Reframing care for our world as participatory people-led politics

“The natural world is being destroyed and it is a moral imperative to preserve and reconstitute as much of it as possible as soon as possible.”

To save our world we must stop harming it through over consumption and a fixation upon financial profit. If we leave it to our leaders and elites, steeped in the idea that growth is  natural and good, we may never grasp the stinging nettle of ‘de-growth’.

In “Why it Matters How We Frame the Environment” George Lakoff suggested ‘reframing’  what environmental concern means. The opening phrase above is his suggestion for a compelling call to action. One that allows us to understand that global warming is not a problem separate from ourselves. That we need a new world-view or ‘frame’. One of becoming good stewards and better carers of our world. A task in which everyone can and should play a part.

Can we please stop fiddling while the world burns

Time is running out. So in a recent blog on our website we discussed the Green New Deal. But is that really such a good idea? Don’t we need to shrink, not invest in our economy?

The DegrowthUK website recently compiled a list of articles about the Green New Deal. Some of those articles seemed to indicate that appealing for more public investment in more stuff was a distraction away from the main issue. Laid out were some of the ‘oppositions’, within a diverse and messy community of climate doers, thinkers and dreamers, towards the concept of the Green New Deal.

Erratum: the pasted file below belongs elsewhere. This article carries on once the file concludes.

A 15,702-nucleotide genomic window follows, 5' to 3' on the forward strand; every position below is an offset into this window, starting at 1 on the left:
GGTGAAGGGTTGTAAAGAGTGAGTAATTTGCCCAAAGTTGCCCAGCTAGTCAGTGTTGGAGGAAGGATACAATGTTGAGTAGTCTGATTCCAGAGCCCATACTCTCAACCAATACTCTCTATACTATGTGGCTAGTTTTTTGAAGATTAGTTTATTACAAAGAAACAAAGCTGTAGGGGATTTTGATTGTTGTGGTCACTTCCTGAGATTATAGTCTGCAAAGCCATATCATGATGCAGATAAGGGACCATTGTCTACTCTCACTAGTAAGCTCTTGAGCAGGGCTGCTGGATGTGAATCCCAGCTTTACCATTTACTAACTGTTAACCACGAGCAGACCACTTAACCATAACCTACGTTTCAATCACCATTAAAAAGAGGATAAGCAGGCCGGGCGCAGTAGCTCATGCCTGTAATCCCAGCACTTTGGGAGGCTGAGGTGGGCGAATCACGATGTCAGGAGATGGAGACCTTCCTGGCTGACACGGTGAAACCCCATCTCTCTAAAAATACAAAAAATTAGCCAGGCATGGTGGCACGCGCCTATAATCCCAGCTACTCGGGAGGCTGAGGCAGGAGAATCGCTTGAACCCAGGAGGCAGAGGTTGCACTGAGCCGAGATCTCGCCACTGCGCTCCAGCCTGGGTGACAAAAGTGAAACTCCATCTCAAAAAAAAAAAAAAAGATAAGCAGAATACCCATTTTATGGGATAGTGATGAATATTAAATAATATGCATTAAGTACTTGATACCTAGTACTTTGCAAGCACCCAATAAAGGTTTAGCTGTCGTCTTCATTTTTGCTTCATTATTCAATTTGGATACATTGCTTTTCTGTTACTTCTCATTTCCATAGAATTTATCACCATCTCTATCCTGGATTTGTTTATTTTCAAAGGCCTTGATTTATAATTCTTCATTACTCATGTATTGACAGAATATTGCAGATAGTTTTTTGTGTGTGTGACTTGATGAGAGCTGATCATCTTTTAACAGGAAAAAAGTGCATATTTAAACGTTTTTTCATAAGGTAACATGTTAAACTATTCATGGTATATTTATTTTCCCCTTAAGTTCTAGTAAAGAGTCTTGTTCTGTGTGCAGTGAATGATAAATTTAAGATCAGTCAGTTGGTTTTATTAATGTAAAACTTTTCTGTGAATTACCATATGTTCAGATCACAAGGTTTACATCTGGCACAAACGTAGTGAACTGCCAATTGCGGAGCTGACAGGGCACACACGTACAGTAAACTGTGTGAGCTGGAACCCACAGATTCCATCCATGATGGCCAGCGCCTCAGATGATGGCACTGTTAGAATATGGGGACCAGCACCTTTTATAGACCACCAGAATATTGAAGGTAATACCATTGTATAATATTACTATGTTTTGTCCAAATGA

Digging into them showed a varied picture. First, I took a look at a Feasta article: Green New Deal, yes, but what that that mean? Which essentially says… yes, but… (or maybe but, yes?). As it concluded:

The Green New Deal, if presented as a way of investing in energy techno-fixes, could be a misleading magic formula.
If seen as a start of a dialogue about a wide ranging transformation of society including communities setting up arrangements to help each other, it could be helpful.

Finding the new ways to talk about People and Planet

Citizen Personas showing we all have different perspectives

The Green New Deal is being presented above as a way to engage people in dialogue, and to transform society through social action. That sounds much like a people led participatory democracy, similar to the Extinction Rebellion demand for people’s assemblies.

And echo our own blogs on citizens leading the climate conversation (through citizens’ juries) and Our Money, Our Planet (a participatory budgeting approach to tackling global warming.)

But not everyone sees the Green New Deal so positively. In a critique of the malignant Green New Deal, Stan Cox seems to be arguing instead for a centrally planned crisis economy, expropriating wealth from the rich. An argument that is, I think, a co-option of the climate emergency in support of a socialist economy, one of “sufficiency for all and excess for none”. Without saying how politically that will be achieved, unless through revolution, followed by a wartime style planned economy?